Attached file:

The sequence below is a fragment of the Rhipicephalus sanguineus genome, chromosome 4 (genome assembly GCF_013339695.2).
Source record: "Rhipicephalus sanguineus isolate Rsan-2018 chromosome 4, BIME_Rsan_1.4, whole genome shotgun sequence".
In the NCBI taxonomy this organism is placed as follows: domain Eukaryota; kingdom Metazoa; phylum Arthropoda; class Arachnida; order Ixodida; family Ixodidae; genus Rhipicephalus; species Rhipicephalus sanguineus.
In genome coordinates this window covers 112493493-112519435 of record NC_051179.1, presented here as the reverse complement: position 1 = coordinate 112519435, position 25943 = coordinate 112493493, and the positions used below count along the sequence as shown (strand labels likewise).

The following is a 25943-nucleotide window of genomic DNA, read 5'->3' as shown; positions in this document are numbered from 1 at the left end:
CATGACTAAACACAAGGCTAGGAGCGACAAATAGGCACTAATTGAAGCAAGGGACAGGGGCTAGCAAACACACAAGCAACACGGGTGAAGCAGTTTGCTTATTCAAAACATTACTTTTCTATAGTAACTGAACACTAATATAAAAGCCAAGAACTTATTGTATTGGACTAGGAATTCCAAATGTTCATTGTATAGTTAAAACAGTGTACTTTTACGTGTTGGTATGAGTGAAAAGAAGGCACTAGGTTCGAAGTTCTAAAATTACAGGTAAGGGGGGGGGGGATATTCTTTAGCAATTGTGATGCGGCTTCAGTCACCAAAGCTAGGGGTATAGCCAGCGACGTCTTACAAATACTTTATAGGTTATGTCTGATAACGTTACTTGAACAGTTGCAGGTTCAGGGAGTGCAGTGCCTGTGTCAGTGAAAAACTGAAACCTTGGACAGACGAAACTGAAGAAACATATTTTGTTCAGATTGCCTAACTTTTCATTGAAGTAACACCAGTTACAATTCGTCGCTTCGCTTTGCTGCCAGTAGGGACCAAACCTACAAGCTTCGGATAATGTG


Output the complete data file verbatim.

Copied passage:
The sequence below is a fragment of the Rhipicephalus sanguineus genome, chromosome 4 (genome assembly GCF_013339695.2).
Source record: "Rhipicephalus sanguineus isolate Rsan-2018 chromosome 4, BIME_Rsan_1.4, whole genome shotgun sequence".
In the NCBI taxonomy this organism is placed as follows: domain Eukaryota; kingdom Metazoa; phylum Arthropoda; class Arachnida; order Ixodida; family Ixodidae; genus Rhipicephalus; species Rhipicephalus sanguineus.
In genome coordinates this window covers 112493493-112519435 of record NC_051179.1, presented here as the reverse complement: position 1 = coordinate 112519435, position 25943 = coordinate 112493493, and the positions used below count along the sequence as shown (strand labels likewise).

The following is a 25943-nucleotide window of genomic DNA, read 5'->3' as shown; positions in this document are numbered from 1 at the left end:
CATGACTAAACACAAGGCTAGGAGCGACAAATAGGCACTAATTGAAGCAAGGGACAGGGGCTAGCAAACACACAAGCAACACGGGTGAAGCAGTTTGCTTATTCAAAACATTACTTTTCTATAGTAACTGAACACTAATATAAAAGCCAAGAACTTATTGTATTGGACTAGGAATTCCAAATGTTCATTGTATAGTTAAAACAGTGTACTTTTACGTGTTGGTATGAGTGAAAAGAAGGCACTAGGTTCGAAGTTCTAAAATTACAGGTAAGGGGGGGGGGGATATTCTTTAGCAATTGTGATGCGGCTTCAGTCACCAAAGCTAGGGGTATAGCCAGCGACGTCTTACAAATACTTTATAGGTTATGTCTGATAACGTTACTTGAACAGTTGCAGGTTCAGGGAGTGCAGTGCCTGTGTCAGTGAAAAACTGAAACCTTGGACAGACGAAACTGAAGAAACATATTTTGTTCAGATTGCCTAACTTTTCATTGAAGTAACACCAGTTACAATTCGTCGCTTCGCTTTGCTGCCAGTAGGGACCAAACCTACAAGCTTCGGATAATGTG